By the way, this will be the last in the Silverfish New Writing series. We have decided to stop here. There will be no Silverfish New Writing 8, nor anymore after that in the foreseeable future. To all those who have contributed in the past, thank you for making the series an unqualified success.Very very sad. These short story collections have been extremely valuable to local writers - and I'd include myself in that (and editing Collateral Damage was a tremendous experience). There are some really heartfelt comments on the post and I really sympathise.
As Deepika Shetty points out there's a funny kind of irony here. I was sitting with her on her veranda at the Honeymoon Guesthouse in Ubud a couple of mornings and we were talking about the series and how it had given so many writers - including myself - a start.
Sharanya Manivannan got her start as a published writer with a piece in the anthology I edited (though it would only have been a matter of time before she broke through somewhere).
And I was on cloud nine after going to Mohammad Cohens' book launch for Hong Kong on Air during the Ubud Festival (left): the first chapter had appeared as "an extract from a work in progress" and it was the first piece of fiction he had had published, a validation that he tells me he is still grateful for.
Repeat this story through the other collections - the grateful writers who got a break, who knew their work was worth something because the book itself was worth something; the unsuccessful writers who kept reaching higher because the collection set the bar, and perhaps after some time reaching it.
As Deepika says:
I'm sure the reasons for this are sound. Publishing isn't for the faint-hearted and Raman did open so many possibilities for aspiring authors, some of whom are now full-fledged novelists. And for that he deserves to be applauded. I do hope that someone will see the potential of such a publication and continue what he so bravely started.I don't know the reason behind the decision but will have a chat to Raman and find out. And perhaps there is some way to keep this anthology going, or begin to something along the same lines. We need it.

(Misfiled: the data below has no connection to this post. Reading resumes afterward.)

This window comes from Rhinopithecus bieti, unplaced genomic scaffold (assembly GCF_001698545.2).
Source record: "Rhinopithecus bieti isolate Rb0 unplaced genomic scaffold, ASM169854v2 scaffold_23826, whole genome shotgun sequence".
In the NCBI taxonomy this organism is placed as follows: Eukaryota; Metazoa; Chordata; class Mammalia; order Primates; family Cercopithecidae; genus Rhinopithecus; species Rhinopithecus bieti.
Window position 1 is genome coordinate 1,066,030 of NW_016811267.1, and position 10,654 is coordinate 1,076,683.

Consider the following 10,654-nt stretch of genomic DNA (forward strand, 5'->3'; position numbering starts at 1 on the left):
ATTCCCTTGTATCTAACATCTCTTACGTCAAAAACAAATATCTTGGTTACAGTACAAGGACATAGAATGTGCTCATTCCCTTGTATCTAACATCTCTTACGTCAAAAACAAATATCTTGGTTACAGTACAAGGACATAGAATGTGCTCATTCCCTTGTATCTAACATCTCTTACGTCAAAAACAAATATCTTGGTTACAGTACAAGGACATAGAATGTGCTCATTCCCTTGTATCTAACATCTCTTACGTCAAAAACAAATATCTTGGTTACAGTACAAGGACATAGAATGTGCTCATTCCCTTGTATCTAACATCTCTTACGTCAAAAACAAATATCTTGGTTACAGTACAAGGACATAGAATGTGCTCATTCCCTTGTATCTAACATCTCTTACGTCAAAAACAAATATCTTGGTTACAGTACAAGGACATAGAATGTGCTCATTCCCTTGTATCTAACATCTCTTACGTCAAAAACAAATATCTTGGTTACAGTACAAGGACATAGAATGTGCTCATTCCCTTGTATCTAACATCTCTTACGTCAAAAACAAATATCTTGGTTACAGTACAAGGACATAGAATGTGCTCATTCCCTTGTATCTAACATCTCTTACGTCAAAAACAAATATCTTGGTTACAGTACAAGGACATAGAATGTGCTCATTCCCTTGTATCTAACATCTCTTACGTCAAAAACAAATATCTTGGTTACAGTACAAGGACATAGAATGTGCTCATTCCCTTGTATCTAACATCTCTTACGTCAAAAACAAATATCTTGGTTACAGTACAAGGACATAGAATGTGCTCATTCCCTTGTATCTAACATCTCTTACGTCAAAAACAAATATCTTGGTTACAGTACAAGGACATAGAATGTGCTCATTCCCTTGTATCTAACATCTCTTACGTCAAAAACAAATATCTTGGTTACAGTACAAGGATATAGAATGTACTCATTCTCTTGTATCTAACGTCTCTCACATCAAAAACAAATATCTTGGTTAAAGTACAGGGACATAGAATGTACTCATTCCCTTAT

Raman says the series hasn't achieved what he wanted it to achieve when he started the project. I didn't press further 'cos I didn't want to hear any more about how terribly disappointing Malaysian writers are. And anyway, I don't believe it.
Amir Muhammad's take on the matter. Amir was the editor for Silverfish New Writing 1. He describes the move to discontinue the series as:
... an impoverishing one ...but reckons the series would have been much stronger if the focus had remained on Malaysian and Singaporean writers.
And yes, as Amir says, Raman has probably got the next plan for world literary domination up his sleeve!
From another editor, Robert Raymer, on Raman's blog:
I do hope you reconsider. This series has been a great inspiration for a lot of writers. It's the carrot on a stick that I hold out for my creative writing students (this semester I'm even teaching a class for lecturers), that by completing their story and rewriting it later they have somewhere to sumbit it too, by March 31th. That deadline gets them going! Several of my students have in fact been published in the Silverfish Series (2 in SF6!). I know I have personally benefited, both in my stories being accepted (four including two in SF7!) and also as one of the editors (SF4) who has had the pleasure of discovering some talented writers (including at least two who have popped up in SF7!